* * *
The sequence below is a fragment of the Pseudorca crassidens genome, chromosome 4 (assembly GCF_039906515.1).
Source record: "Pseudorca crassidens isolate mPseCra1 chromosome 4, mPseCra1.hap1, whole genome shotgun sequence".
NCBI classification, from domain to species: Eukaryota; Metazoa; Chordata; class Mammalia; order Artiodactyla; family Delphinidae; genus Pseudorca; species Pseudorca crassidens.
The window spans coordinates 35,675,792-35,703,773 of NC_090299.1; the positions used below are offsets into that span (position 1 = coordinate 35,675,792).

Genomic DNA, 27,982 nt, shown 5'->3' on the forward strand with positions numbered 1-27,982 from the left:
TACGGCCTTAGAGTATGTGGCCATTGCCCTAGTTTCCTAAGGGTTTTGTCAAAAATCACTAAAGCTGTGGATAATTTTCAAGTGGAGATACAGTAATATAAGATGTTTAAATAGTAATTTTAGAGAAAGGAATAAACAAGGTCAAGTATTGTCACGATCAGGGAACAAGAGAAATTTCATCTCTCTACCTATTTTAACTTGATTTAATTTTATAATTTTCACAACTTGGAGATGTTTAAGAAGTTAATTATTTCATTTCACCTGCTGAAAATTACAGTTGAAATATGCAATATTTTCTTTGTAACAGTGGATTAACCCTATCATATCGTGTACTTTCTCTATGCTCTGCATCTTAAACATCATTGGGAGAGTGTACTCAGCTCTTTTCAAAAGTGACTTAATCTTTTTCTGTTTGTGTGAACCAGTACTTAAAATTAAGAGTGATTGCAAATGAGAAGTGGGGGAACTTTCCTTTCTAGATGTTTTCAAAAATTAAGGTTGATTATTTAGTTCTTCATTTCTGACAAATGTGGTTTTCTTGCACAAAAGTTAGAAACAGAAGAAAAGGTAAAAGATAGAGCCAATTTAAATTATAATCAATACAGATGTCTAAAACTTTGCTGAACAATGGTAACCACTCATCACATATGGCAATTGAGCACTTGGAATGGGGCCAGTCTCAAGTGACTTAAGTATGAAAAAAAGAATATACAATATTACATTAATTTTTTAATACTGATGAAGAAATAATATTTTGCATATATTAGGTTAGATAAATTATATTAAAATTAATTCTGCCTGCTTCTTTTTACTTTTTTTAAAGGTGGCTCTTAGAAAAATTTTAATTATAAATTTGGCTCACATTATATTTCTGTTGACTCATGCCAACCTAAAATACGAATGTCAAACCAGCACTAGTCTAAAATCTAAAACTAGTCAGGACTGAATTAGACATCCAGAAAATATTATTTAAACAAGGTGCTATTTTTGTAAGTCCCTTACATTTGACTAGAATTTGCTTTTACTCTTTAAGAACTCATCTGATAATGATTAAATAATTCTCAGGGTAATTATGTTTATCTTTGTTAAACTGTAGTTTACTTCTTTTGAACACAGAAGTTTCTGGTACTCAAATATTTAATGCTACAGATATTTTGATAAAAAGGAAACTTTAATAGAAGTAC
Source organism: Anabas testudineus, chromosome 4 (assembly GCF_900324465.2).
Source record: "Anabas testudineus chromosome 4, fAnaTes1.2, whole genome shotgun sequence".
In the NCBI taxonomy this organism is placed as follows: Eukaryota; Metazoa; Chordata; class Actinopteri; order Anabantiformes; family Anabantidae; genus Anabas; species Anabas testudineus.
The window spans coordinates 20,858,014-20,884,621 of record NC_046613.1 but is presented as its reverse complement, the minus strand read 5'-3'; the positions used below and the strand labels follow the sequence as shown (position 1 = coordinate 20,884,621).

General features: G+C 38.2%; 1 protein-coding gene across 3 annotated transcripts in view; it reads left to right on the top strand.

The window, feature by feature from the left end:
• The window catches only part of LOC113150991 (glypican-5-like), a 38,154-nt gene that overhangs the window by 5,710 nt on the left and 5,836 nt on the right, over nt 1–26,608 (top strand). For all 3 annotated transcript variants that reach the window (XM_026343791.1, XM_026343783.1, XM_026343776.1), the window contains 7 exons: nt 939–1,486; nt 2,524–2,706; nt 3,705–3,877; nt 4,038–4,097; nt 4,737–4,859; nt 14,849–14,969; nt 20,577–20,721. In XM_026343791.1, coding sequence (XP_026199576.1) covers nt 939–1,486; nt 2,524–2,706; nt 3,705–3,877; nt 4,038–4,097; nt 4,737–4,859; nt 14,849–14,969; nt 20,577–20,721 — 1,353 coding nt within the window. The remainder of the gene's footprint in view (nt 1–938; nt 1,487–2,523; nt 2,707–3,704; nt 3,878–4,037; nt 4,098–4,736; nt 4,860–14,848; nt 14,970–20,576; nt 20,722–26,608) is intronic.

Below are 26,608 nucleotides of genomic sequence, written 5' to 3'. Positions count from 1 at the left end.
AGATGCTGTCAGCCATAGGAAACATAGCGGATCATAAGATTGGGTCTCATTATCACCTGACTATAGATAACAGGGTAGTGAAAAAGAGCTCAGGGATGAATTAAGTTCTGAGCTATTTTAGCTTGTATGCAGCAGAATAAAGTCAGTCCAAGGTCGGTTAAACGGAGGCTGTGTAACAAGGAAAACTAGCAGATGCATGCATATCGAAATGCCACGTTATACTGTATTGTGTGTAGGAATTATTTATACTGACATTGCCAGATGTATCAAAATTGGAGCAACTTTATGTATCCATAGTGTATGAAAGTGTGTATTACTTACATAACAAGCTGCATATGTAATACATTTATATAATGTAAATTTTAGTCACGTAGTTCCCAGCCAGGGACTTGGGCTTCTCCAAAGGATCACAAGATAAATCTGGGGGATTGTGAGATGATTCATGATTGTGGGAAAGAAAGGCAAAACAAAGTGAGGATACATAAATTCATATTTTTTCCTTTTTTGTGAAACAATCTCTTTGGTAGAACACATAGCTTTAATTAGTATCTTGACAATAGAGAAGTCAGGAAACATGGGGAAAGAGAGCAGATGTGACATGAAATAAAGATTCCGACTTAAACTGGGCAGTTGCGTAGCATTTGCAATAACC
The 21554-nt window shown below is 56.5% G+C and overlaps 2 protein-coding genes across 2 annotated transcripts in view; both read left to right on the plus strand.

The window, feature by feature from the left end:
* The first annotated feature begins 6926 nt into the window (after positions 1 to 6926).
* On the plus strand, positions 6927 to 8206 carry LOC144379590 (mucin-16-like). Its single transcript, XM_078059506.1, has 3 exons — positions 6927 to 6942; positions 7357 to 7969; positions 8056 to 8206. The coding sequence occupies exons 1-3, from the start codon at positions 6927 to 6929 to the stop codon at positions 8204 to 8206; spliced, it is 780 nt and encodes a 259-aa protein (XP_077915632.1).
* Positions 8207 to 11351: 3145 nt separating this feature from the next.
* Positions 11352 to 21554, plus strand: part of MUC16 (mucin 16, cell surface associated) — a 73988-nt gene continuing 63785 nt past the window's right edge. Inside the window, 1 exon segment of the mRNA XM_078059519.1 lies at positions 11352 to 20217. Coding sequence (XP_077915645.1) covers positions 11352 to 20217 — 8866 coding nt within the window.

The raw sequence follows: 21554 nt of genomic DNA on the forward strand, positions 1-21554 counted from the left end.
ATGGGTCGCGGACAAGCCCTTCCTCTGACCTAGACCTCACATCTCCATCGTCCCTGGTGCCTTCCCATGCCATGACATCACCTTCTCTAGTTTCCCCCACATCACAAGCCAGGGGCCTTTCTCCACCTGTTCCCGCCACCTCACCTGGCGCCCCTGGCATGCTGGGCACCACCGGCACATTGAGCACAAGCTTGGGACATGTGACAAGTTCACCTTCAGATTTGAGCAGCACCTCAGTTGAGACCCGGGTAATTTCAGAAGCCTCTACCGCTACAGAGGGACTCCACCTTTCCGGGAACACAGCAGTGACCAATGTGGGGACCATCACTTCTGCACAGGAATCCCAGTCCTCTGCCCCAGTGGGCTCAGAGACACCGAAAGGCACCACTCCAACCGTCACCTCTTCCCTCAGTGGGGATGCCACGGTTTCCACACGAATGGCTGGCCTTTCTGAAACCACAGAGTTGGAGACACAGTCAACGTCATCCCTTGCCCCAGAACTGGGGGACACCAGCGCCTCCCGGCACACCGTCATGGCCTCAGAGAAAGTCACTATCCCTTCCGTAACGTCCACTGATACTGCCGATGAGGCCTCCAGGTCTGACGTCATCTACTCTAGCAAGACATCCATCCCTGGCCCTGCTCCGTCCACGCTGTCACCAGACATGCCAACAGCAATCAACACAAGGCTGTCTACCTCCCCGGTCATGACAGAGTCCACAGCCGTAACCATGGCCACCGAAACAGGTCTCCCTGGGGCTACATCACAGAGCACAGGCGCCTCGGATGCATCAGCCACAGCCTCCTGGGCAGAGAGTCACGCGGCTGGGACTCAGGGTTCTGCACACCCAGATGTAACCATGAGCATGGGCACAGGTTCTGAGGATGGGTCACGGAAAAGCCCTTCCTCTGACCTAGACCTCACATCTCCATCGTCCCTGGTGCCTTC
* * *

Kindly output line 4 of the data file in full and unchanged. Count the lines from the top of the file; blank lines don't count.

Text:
The window spans coordinates 35,675,792-35,703,773 of NC_090299.1; the positions used below are offsets into that span (position 1 = coordinate 35,675,792).